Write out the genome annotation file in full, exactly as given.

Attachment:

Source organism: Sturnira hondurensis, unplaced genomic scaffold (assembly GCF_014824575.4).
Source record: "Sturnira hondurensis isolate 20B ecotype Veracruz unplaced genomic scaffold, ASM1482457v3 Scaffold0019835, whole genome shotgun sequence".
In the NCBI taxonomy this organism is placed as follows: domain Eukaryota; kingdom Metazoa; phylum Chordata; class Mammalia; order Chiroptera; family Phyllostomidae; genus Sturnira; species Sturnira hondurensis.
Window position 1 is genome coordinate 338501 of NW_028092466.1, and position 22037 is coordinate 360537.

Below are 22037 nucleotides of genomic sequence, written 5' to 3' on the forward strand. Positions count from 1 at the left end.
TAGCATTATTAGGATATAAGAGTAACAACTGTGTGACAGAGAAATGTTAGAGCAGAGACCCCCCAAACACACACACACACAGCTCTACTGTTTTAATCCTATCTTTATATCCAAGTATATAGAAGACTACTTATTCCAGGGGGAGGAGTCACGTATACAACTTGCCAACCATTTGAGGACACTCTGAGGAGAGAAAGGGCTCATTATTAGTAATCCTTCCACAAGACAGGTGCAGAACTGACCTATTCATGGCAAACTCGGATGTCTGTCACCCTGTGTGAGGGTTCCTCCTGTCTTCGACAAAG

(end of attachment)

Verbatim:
Source organism: Sturnira hondurensis, unplaced genomic scaffold (assembly GCF_014824575.4).
Source record: "Sturnira hondurensis isolate 20B ecotype Veracruz unplaced genomic scaffold, ASM1482457v3 Scaffold0019835, whole genome shotgun sequence".
In the NCBI taxonomy this organism is placed as follows: domain Eukaryota; kingdom Metazoa; phylum Chordata; class Mammalia; order Chiroptera; family Phyllostomidae; genus Sturnira; species Sturnira hondurensis.
Window position 1 is genome coordinate 338501 of NW_028092466.1, and position 22037 is coordinate 360537.

Below are 22037 nucleotides of genomic sequence, written 5' to 3' on the forward strand. Positions count from 1 at the left end.
TAGCATTATTAGGATATAAGAGTAACAACTGTGTGACAGAGAAATGTTAGAGCAGAGACCCCCCAAACACACACACACACAGCTCTACTGTTTTAATCCTATCTTTATATCCAAGTATATAGAAGACTACTTATTCCAGGGGGAGGAGTCACGTATACAACTTGCCAACCATTTGAGGACACTCTGAGGAGAGAAAGGGCTCATTATTAGTAATCCTTCCACAAGACAGGTGCAGAACTGACCTATTCATGGCAAACTCGGATGTCTGTCACCCTGTGTGAGGGTTCCTCCTGTCTTCGACAAAG